Ready, steady, go: transfer tax to be lowered to 0% for young buyers
There might be fewer houses for sale, but according to the Dutch statistics office CBS, house prices were at their highest ever in August. Property was changing hands for prices that were about 50% higher than during the dip of 2013 and now the average home costs more than €336,000. If, as Business Insider reckons, you need a household income of some €71,000 to buy an average house, where does this leave first time buyers?
Earlier this month, the Dutch government launched a special website for starters on the housing market and in the recent budget plan, there is a proposal transfer tax to be lowered from 2% to 0% for young purchasers between 18 and 35 (from next year). Home affairs minister Kajsa Ollongren said that this group is particularly affected by the tight housing market. “As a starter it’s hard enough to find a suitable home and finding the right information shouldn’t be a stumbling block,” she said, during a special week to promote their interests.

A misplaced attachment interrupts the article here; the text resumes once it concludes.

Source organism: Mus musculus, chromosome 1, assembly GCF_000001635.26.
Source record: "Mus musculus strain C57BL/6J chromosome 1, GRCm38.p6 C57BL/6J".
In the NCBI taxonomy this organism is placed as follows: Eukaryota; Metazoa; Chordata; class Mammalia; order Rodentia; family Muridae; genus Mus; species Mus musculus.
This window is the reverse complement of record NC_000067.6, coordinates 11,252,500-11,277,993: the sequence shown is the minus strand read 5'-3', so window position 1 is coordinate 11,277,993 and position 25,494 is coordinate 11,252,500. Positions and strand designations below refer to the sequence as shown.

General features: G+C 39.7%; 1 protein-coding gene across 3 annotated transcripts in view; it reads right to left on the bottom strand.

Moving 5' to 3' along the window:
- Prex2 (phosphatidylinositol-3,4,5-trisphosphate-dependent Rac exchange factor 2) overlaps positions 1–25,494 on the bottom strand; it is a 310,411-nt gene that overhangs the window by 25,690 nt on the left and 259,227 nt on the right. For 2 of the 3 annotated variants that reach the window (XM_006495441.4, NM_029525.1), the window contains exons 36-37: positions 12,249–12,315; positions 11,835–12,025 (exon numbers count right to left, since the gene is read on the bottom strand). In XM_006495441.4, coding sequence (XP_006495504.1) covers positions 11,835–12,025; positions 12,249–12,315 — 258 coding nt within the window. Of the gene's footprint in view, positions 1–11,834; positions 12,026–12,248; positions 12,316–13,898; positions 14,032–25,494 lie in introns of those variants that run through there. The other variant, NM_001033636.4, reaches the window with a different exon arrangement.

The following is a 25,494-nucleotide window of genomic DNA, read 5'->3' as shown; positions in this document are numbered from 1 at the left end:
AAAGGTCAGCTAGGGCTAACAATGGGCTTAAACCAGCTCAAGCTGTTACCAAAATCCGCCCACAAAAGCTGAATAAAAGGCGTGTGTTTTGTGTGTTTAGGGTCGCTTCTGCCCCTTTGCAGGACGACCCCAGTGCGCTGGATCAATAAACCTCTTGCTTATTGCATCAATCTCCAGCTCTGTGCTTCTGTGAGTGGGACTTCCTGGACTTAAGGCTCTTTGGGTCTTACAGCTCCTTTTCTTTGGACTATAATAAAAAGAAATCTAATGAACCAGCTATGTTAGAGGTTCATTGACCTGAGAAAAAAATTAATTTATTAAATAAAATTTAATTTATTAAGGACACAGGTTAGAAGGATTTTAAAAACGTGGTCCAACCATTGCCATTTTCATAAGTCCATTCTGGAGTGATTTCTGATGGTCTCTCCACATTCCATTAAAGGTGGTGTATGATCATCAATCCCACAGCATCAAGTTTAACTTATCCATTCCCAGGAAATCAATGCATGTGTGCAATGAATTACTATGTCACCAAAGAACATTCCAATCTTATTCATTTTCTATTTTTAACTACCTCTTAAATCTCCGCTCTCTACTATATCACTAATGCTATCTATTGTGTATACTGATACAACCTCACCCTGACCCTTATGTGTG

Next year’s tax break will be a boon to many clients at Expat Mortgages because about 45% of them are between 18 and 35. “I think the new transfer tax rule will help in two ways,” says Henk Jansen, founder and partner at Expat Mortgages.
“It will make it easier for first time buyers between 18 and 35, because the costs will reduce by 2% as well as their own contribution, which is maybe even more important.”
He added that a parallel measure to raise transfer tax for investors and private investors from 6% to 8% next year will also make more room for these younger purchasers. “This will reduce the number of purchases by investors, will reduce the competition and so will also have a positive effect for first time (owner-occupied) buyers,” he said.
According to residents’ group Eigen Huis, the rate rise will also apply to parents who buy a house wholly for their children (although parents can give a tax free gift of just over €100,000 to their children to help buy a house if they are under 40).
All this might help to make a bit more space for these new buyers on the market, despite the fact that the Netherlands has a desperate shortage of homes, and measures to restrict the emission of dangerous nitrogen compounds are limiting building projects.
But it’s not the golden solution, adds Jansen.
“What I see happening is people postponing the purchase (or delivery) from the end of 2020 till the beginning of 2021,” he observes. “In Dutch we would use the words ‘ongewenste reactie’ (not the reaction you were hoping for).”
However he believes highly-qualified expat workers are likely to benefit from the measure more than the average Dutch 18 to 35 year old, who typically struggles with raising the 5% in savings to contribute to a house buy and reach the salary needed (due to restrictions on the maximum loan to income for a mortgage).